And, while it may take extra time, it is well worth it in the long-run.

Remember, often the team members who are the most worried about events and stability also care the most and pay attention to details.

It’s worth investing this extra bit of care to make sure they feel secure and aware.

False Fear-Free Broadcast Communications

One-to-one communication isn’t always possible.

Additionally, it’s required must less if the internal communication strategy from the very top prioritizes a communication style and culture which minimizes false fears.

This isn’t easy.

The farther removed from leadership a person is, the greater the chance of false fears developing (just think about how the game of telephone works).

Fear is transmitted in similar ways.

In situations like that, precise communication is particularly important. 

Look at the “how,” “who,” and “when.”

How You Deliver Your Message is Crucial

Just like you absolutely shouldn’t break up with someone over text, you should also be very aware and specific about how you deliver messages that might be interpreted as negative.

When delivering any sort of news of this kind, do it “in person.”

This might be as easy as a staff meeting (although be careful to not make staff meetings places people start associating with negative news only), a company-wide online or in-person announcement, a webinar, or some other internal forum where you can vocally and physically explain the situation to people.

Plan this internal communication delivery like you would any other externally focused crisis communication announcement.

Be clear and specific with the words you choose.

And always, always, always provide the opportunity for follow-up, feedback, or questions.

Even better: make it more of a conversation vs. an announcement.

Don’t be a seagull and just fly in and poop on everything, then leave.

Who Do You Tell What?

While transparency is good, it doesn’t mean you need to tell everyone, everything.

The situation should be clear to all team members, but higher levels of management or those more intimately involved have the right to know more.

Plus, in most cases, they will better understand it within a proper context, which helps lessen misaligned fears.

Also, be careful to respect the different layers of an organization.

Often those in higher positions feel sideswiped and disrespected if major news is broken to the entire company together, without them having any knowledge or preparation.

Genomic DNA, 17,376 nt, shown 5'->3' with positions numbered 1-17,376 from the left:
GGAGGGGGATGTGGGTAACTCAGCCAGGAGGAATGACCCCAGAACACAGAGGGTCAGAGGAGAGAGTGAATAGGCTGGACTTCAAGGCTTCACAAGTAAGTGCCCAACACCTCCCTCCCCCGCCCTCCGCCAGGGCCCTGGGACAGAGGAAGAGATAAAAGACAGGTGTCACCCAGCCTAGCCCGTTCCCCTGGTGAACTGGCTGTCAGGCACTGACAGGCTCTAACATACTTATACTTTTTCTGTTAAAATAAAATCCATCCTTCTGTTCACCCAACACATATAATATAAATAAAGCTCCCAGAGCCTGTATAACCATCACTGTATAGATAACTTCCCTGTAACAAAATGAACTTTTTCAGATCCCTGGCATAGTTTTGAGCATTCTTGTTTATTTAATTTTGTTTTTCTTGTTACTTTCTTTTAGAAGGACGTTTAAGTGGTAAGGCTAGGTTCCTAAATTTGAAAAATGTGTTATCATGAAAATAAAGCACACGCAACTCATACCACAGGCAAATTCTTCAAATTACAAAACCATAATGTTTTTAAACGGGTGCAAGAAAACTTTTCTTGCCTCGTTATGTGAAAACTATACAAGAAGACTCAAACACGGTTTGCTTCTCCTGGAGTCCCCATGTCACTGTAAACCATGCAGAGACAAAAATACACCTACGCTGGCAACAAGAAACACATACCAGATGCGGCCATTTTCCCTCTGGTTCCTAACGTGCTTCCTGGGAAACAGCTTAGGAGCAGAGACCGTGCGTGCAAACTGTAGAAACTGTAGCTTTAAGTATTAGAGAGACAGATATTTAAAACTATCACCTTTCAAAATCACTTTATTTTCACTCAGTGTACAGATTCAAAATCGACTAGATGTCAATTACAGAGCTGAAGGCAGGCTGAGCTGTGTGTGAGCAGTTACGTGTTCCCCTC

When you plan out the delivery of news, outline who knows what, when. 

For example, your middle managers can often be the best ally in helping to further reinforce and communicate the message to those who report to them.

Having them prepared as mini-internal spokespeople can prove to be very valuable in preventing lots of false fears at lower levels.

When Do You Deliver News?

Timing is everything, but early internal communication is normally best.

While you don’t want to tell people things too soon and without adequate or reliable information, you also don’t want to wait and have to deliver to a rumor filled team.

People like to be kept updated.

They will forgive uncertainty as long as they feel confident they’ll be provided with as much information as possible, as soon as possible.

If you have developed a culture where people trust you, they will trust your communication as well.

Even if it’s developing news.

Whatever you do, don’t wait for the rumor mill to steal the show before you get a word in.

Respect Lessens Fear

Overall, false fears, while always a threat, will be lessened when you:

  • Develop a culture of trust and respect
  • Think through your internal communications methods and style
  • Acknowledge that people are affected greatly by the things you say or do and how you say or do them

False fears are a virus in an organization.

Strategic internal communication and a culture of inclusion and trust are the vaccines. 

How do you communicate news internally with your team? Share your stories in the comments below.

Image by Alexas Fotos from Pixabay

Laura Petrolino

Laura Petrolino is chief marketing officer for Spin Sucks, an integrated marketing communications firm that provides strategic counsel and professional development for in-house and agency communications teams. She is a weekly contributor for their award-winning blog of the same name. Spin Sucks. Join the Spin Sucks   community.

View all posts by Laura Petrolino